Directed differentiation of stem cells towards a specific cell fate is a key issue for developmental biology and regenerative medicine. Naturally, as stem cells may differentiate into different lineages producing a diverse population of cells, it is essential to study the progeny at the resolution of the individual cell. In the case of neural differentiation, the identity and functional maturity of each cell can only be determined using functional parameters such as neurotransmitter release and specific gene expression. The Cell Retaining methodologies will be used to explore the effect of a large set of differentiation factors in controllable amounts and temporal sequences in a highly parallelized and automated fashion. The monitoring of cell differentiation will be performed by combined optical and electrochemical assays, as well as by transcriptome analysis. Specifically, we will study the differentiation of neurospheres into dopaminergic neurons as well as the differentiation of human limbal adult stem cells into neuronal lineages and pancreatic insulin-secreting beta-cells. The latter are of particular interest, since the production of autologous beta cells from adult stem cells could lead to a new cellular therapy of diabetes. The neurospheres, which are used routinely by one of our European academic collaborators, are composed of around 200 undifferentiated cells, obtained from rat brain at days 14-15 of embryogenesis. Their development can be directed toward becoming dopaminergic neuronal cells by a treatment with a complex mixture of various factors at an adequate time. The differentiation of neurospheres into dopaminergic (DA) neurons will be tested by a) direct microscopic observation of the morpho-type of the neurospheres; b) quantitative fluorescence analysis of a fluorescent promoter for tyrosine hydroxylase (TH, a dopamine neuron marker) and by catecholamine sensing electrodes; and c) transcriptome analysis of the neurospheres undergoing differentiation.

Traumatic and ischemic brain diseases

In order to enable the identification of new targets for therapeutic vascular protection in brain injury, brain endothelial cell dysfunction, that mediates brain injury aggravation, will be monitored. A recognized marker of the endothelium dysfunction is nitric oxide (NO) production, which is decreased, while superoxide anion production is increased.

A key challenge in studying endothelial cells from mammalian tissues is the cellular functional heterogeneity which compromises the ability to interpret data obtained from a large bulk of cells. While the molecular tools for the analysis of individual cells have been established in our group, functional assays that can deliver information on individual cell physiology are still missing. The use of the Cell Retaining methodology will allow the analysis of functional parameters in a large population of endothelial cells at the resolution of an individual cell. It will also facilitate the collection of individual cells for molecular assays after being tested for physiological parameters over time. As such, this approach is likely to deliver novel insights into endothelial cell pathophysiology. By using the present platform, we will study the hypoxic response on primary brain capillary and artery endothelial cells. Through NO and superoxide anion electrochemical and optical detection, this technology will allow, for the first time, to identify the individual cells that display the highest stress response. Such cells will be then collected on an individual basis using optical tweezers, and submitted to single-cell transcriptome analysis.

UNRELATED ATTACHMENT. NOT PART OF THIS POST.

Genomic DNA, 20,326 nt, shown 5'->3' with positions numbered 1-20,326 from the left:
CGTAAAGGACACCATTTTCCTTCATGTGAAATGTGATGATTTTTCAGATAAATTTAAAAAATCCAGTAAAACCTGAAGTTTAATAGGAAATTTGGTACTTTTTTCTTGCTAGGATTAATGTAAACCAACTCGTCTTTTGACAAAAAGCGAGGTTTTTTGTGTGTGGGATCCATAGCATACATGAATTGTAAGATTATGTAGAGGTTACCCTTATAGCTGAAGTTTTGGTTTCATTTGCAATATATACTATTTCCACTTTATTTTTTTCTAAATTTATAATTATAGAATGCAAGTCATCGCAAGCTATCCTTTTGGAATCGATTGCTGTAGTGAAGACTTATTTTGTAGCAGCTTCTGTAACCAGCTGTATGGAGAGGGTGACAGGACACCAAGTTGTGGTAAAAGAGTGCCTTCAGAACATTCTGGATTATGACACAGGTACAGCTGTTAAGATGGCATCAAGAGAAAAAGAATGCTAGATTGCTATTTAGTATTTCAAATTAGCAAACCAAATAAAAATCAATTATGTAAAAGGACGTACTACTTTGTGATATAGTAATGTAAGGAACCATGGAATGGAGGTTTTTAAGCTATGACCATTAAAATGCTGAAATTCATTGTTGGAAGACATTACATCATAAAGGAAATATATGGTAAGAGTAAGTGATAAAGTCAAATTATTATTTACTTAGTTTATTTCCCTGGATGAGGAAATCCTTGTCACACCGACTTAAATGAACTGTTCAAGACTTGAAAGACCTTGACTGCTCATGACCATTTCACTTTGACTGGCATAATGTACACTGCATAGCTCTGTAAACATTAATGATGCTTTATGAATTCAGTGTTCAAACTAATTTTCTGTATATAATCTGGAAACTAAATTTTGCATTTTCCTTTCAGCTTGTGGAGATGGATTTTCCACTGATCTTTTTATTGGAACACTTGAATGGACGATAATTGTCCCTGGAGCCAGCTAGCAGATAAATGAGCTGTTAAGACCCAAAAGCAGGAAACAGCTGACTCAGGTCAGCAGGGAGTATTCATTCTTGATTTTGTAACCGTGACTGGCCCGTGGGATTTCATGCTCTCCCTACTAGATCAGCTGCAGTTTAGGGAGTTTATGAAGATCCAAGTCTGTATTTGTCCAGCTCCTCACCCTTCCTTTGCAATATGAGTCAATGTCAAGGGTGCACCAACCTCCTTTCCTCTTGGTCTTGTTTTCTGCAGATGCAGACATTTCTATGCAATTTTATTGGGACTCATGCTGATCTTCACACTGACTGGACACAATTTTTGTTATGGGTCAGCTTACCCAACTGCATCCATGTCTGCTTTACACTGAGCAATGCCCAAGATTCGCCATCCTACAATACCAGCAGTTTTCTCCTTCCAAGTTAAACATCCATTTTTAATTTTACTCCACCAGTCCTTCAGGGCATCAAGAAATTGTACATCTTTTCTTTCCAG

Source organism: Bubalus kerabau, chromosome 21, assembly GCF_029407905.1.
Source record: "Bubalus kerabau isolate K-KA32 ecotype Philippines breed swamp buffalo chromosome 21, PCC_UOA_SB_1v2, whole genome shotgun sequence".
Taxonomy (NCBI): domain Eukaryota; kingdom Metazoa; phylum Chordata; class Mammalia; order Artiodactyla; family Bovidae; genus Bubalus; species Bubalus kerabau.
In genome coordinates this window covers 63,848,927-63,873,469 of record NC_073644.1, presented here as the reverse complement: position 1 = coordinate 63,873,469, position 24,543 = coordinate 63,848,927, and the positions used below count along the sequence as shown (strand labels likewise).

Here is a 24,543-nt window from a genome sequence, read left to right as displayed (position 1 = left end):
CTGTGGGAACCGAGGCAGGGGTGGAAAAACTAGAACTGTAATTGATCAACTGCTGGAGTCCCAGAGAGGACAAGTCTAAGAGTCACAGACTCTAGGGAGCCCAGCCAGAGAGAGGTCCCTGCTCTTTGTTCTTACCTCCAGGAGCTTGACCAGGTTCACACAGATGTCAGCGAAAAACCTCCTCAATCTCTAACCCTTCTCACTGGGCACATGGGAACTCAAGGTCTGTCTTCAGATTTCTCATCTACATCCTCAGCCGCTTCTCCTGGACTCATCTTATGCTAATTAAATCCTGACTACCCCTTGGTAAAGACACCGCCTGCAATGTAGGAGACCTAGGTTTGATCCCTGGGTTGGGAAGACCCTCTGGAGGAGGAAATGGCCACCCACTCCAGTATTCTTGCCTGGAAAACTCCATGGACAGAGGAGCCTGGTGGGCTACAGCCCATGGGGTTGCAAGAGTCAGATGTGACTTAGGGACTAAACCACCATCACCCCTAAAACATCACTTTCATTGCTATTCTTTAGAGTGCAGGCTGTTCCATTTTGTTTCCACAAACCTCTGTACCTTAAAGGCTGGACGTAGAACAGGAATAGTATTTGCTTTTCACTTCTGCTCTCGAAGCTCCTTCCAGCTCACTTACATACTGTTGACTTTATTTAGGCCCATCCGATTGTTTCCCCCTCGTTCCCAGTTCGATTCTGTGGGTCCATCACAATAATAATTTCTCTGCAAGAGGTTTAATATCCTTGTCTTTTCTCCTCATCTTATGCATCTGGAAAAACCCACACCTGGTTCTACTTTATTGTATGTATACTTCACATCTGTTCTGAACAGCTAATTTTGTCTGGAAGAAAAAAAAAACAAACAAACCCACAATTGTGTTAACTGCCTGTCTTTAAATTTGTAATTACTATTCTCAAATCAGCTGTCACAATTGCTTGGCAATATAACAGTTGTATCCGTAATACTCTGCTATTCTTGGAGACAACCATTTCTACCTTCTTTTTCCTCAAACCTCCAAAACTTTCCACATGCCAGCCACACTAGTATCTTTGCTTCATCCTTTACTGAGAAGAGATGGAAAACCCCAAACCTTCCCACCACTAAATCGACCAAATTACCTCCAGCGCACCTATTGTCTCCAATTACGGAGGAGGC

Vascular pathologies

The loss of endothelial barrier function and the subsequent increase in vascular permeability to low density lipoprotein (LDL) may be central events in the etiology of common and debilitating vascular pathologies such as migraine.

The production of free radicals by endothelial cells lining the vasculature within the central nervous system (CNS) has been associated with impaired endothelial barrier function. A direct link between endothelial free radical production and the release of inflammatory mediators by glial cells within the CNS has also been proposed.

The Cell Retainers will be used as a novel platform to facilitate the specific, sensitive and real-time analysis of free radical production by human middle cerebral artery endothelial cells (MCAECs). Free radical production will be stimulated by inflammatory mediators released from glial cells, co-cultured with MCAECs. The CR will enable the identification of endothelial cells that show high levels of free radical production, and could thus impair the endothelial barrier function. These cells will be selected, sub-cultured into monolayers and used in subsequent in vitro protein permeability studies.

The CR methodology will be also used in conjunction with specific endothelial membrane receptor antagonists to identify inflammatory mediators produced by glial cells that may have detrimental effects on the endothelial barrier function.